Capital Health Institute's Study Shows Migraine Headaches Prevalent Among Teen Girls

Teen knowledge on migraines is limited on signs, symptoms, and treatments. Many teenage girls misuse over-the-counter medications that can worsen symptoms.

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Dr. Assadi

Dr. Mitra Assadi, director of the Headache Center at Capital Health’s Capital Institute for Neurosciences

Hopewell, NJ (PRWEB) June 11, 2013

Migraine headaches are surprisingly common among teenage girls, yet many have limited knowledge of the disorder and frequently misuse over-the-counter medications that can worsen their symptoms, a noted headache researcher says.

Dr. Mitra Assadi, director of the Headache Center at Capital Health’s Capital Institute for Neurosciences, is calling for health education messages aimed at teenage girls to include information about migraines, including signs, symptoms and potential treatments.

“Empowering girls with basic information regarding migraine could have a powerful impact on their medical care and their quality of life,” Dr. Assadi said. “Too many teen girls are suffering needlessly because they are not getting properly diagnosed and treated.”

Dr. Assadi's research on migraines includes a recent study published in the Journal of Pediatric Neurology that recruited 309 girls aged 14-18. Eighteen percent of the girls were found to have definite migraine, based on the International Headache Classification. Twenty-five percent had probable migraine. Another 45 percent had non-migraine headaches.

The teen girls in the study also had poor knowledge about the symptoms, triggers, treatments and auras associated with migraine.

For instance, just 57 percent of girls with definite migraine correctly identified their headaches as migraine, while only 28 percent of those with probable migraines considered themselves to have migraines. The research determined that the teenagers’ knowledge was “substantially” limited in regards to migraine auras and “moderately” limited in terms of symptoms, triggers and treatment.

The study also looked at the use of over-the-counter (OTC) medications, such as aspirin, acetaminophen, naproxen and ibuprophen. According to Dr. Assadi, inadequate medical care often leads to self-medication. Overall, 68 percent of the girls with definite migraine used OTC medications one to two times each week; 19 percent used OTC drugs three times each week; and five percent used OTC medications daily.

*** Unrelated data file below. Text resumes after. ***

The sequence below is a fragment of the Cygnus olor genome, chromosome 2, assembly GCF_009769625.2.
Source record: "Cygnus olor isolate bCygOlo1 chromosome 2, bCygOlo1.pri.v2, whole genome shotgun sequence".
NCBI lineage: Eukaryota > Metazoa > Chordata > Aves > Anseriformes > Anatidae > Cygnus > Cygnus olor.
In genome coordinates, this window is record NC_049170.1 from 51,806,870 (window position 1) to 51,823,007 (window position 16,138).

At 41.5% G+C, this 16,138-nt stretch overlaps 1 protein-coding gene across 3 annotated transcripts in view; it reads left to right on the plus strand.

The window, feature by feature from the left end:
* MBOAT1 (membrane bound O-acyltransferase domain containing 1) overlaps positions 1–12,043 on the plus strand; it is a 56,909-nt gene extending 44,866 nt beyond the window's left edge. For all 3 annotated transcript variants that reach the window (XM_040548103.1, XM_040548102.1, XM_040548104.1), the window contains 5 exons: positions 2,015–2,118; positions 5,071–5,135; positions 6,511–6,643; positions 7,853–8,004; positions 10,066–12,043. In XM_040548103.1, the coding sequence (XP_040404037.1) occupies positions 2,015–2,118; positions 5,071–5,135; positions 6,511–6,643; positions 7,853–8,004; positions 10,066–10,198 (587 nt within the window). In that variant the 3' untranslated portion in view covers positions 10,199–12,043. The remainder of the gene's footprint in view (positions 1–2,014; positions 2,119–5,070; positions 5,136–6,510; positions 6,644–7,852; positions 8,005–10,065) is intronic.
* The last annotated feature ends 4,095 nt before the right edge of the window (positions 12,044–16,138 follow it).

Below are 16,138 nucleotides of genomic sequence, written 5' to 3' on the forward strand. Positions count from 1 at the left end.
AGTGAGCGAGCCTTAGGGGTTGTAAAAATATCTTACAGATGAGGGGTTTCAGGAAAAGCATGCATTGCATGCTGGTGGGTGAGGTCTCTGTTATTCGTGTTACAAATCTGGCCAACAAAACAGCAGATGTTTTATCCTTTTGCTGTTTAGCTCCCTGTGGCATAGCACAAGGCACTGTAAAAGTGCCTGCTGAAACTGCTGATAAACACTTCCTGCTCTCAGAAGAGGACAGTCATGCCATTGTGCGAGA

Dr. Assadi found high rates of OTC drug use in the other categories as well. Overall, nine percent of teenage girls in the study used OTC drugs every day.

“We know that overuse of these medications can lead to rebound headaches that make matters worse, and may be toxic to the kidneys,” Dr. Assadi said.

She said physicians sometimes dismiss migraines among girls, and even family members may not fully recognize the suffering caused by migraines. Moreover, both patients and families may be unaware of treatments, which include pharmacological and holistic interventions. Even those who understand that their headaches are caused by migraines may not seek help if they do not know that effective treatments exist. Meanwhile, migraine remains a frequent cause of school absenteeism.

Patients who exhibit two of the four symptoms may be diagnosed with migraine:

  • Pain on one side of the head.
  • Pain that is throbbing.
  • Pain that increases with exertion.
  • Pain that is moderate to severe.

Girls with migraine may also have sensitivity to light and sound, nausea, visual or speech changes signifying a migraine aura.

About the Headache Center at Capital Institute for Neurosciences

At the Headache Center, the Institute offers a multi-disciplinary approach to patients suffering from various types of headaches. Using a variety of pain assessment and diagnostic tools when needed, Dr. Assadi works with patients to identify the source of head pain. The center’s team also includes a clinical psychologist and a physician specializing in physical medicine and rehabilitation. Together they determine the individual treatment that will best provide relief.

At the center patients have access to a variety of treatment approaches, including nerve and facet blocks, Botox™ injections, acupuncture, biofeedback, occipital nerve implants, and cervical manipulations, as well as behavioral and relaxation therapy.


Contact

  • Andrea Marilyn Garcia
    Jaffe Communications
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